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rralph
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Fish in a Lake

December 16th, 2008, 9:56 am

I'm extremely surprised that anyone would try to argue that "a fleet of robotic submarines" and a computer that has the capability to identify and distiguish between individual fish are easier to implement than a random sample of the population. The concept of genetically sampling the water to identify the genes of every species AND INDIVIDUAL present in a lake is such an outlandish notion that it surely belongs in books of some new religion.Commercial fisherman are quite adept at catching fish. Is it so hard to believe that with the necessary equipment and a little patience that I could catch a few fish from a lake? I think I could do that faster then you could set up your gene sequencing factory. Catch and release lakes are very popular in the UK, the owners of the lakes are quite strict about their policy because the same fish DO get caught a second, third and even forth time.
Last edited by rralph on December 15th, 2008, 11:00 pm, edited 1 time in total.
 
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quantyst
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Fish in a Lake

December 16th, 2008, 11:28 am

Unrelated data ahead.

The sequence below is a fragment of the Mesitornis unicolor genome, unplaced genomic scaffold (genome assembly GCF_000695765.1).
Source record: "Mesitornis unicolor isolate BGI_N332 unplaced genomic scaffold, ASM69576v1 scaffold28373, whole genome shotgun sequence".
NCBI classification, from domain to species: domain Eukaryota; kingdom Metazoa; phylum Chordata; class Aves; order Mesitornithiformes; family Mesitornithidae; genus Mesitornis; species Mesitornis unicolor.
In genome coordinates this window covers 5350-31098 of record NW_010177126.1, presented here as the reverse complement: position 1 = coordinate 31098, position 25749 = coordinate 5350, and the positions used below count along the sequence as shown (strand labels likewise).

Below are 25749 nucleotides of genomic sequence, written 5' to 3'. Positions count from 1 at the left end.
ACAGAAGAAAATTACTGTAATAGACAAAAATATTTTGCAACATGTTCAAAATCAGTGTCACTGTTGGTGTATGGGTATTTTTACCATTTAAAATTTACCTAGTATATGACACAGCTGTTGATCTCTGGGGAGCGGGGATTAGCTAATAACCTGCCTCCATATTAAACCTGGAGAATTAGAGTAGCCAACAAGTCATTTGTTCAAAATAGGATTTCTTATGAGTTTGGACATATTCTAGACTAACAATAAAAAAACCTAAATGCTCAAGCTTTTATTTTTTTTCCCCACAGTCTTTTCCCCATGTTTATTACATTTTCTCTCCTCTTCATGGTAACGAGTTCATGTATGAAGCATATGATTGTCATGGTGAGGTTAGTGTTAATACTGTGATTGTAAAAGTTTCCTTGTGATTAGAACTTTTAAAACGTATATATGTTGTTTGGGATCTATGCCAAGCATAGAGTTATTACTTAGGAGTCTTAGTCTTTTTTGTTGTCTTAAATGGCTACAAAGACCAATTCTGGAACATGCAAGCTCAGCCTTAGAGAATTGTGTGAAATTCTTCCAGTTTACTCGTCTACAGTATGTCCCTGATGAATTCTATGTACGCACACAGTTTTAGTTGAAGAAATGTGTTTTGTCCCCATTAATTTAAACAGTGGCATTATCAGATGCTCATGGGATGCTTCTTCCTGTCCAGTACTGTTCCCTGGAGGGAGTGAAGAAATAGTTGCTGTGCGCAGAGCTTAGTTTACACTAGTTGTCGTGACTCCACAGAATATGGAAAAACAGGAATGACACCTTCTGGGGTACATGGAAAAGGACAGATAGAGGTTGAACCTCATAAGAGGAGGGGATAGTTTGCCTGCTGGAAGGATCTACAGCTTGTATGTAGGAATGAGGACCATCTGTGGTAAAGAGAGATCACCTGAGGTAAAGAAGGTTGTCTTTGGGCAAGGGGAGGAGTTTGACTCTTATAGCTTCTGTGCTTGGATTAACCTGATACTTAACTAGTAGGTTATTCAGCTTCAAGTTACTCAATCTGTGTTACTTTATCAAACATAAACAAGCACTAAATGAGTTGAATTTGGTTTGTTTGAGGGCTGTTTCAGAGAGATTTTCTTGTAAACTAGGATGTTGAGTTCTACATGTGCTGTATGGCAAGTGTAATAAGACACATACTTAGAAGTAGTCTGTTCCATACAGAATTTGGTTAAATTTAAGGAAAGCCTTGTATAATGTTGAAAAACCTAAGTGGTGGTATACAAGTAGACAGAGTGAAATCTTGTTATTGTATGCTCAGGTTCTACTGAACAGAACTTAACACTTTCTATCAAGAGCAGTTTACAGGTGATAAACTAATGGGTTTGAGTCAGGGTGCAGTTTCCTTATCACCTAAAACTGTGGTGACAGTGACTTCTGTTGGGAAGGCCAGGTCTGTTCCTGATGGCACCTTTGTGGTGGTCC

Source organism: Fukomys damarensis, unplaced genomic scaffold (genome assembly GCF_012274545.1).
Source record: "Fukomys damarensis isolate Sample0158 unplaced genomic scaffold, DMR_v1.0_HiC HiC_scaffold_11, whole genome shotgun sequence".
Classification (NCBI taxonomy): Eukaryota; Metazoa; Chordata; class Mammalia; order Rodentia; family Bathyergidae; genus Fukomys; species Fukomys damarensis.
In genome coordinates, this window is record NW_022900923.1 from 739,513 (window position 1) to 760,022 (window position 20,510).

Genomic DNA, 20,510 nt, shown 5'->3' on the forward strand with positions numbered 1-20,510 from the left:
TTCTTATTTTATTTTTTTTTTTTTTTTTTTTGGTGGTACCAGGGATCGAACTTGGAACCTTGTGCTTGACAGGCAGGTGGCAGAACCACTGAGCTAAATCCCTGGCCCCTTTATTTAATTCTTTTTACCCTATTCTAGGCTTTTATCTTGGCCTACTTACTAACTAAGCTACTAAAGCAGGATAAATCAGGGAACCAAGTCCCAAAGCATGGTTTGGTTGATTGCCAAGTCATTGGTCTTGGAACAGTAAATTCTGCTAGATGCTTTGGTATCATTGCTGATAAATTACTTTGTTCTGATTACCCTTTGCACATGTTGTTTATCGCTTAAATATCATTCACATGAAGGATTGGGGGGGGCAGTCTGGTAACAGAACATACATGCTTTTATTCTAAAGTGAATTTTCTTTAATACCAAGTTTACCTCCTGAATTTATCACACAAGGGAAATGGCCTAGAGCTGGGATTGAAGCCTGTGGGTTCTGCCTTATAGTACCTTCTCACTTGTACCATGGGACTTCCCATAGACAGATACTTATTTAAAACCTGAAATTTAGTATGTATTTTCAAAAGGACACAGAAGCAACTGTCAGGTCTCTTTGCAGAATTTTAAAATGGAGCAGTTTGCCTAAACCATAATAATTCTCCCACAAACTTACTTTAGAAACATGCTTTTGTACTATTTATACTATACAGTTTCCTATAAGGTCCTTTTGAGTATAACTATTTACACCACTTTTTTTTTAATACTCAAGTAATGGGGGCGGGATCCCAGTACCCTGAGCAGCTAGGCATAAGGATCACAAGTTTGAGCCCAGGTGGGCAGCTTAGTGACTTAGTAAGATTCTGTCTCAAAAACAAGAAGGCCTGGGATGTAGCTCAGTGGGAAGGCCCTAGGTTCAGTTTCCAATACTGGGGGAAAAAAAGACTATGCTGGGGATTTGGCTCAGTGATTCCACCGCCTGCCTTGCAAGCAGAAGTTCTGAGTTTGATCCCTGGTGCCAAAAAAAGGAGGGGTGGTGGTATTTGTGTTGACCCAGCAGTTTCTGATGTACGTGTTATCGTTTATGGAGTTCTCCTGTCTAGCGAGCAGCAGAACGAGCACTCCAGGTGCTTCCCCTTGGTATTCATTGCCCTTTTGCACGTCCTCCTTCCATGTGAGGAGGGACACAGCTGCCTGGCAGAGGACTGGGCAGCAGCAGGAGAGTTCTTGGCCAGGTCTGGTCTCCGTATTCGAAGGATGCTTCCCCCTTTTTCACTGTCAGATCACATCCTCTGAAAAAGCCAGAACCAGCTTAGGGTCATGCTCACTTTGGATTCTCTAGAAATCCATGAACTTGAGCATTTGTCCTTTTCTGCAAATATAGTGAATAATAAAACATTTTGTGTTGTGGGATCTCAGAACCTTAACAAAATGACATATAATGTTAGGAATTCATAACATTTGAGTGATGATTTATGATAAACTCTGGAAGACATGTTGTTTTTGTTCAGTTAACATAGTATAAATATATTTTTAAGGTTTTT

QuoteOriginally posted by: rralphI'm extremely surprised that anyone would try to argue that "a fleet of robotic submarines" and a computer that has the capability to identify and distiguish between individual fish are easier to implement than a random sample of the population. The concept of genetically sampling the water to identify the genes of every species AND INDIVIDUAL present in a lake is such an outlandish notion that it surely belongs in books of some new religion.Commercial fisherman are quite adept at catching fish. Is it so hard to believe that with the necessary equipment and a little patience that I could catch a few fish from a lake? I think I could do that faster then you could set up your gene sequencing factory. Catch and release lakes are very popular in the UK, the owners of the lakes are quite strict about their policy because the same fish DO get caught a second, third and even forth time.True, true, true!No one, not even I, was suggesting that the use of robotic submarines along with computer identification of the pictures taken, etc., were easier or faster than what you originally proposed, with which, by the way, I agreed quite well as "Great description". As indicated earlier, my interest in the question was to find out novel but 'decent' ways to answer the question. The purpose of the question is not to implement practically a best solution. The purpose is to encourage a discussion of some serious ideas around a particular problem.
Last edited by quantyst on December 15th, 2008, 11:00 pm, edited 1 time in total.
 
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rralph
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Fish in a Lake

December 16th, 2008, 12:55 pm

I apologise, I may have come across a bit strong. Novel ideas should always be welcomed. Personally I am turned off by ideas which strike me as over engineered, but that is a personal preference.How about this:Dig a large holeAllow the lake to drain into the holeCount the fish as they go pastIf you are ecologically minded, then you can pump the water back into the original lake afterwards.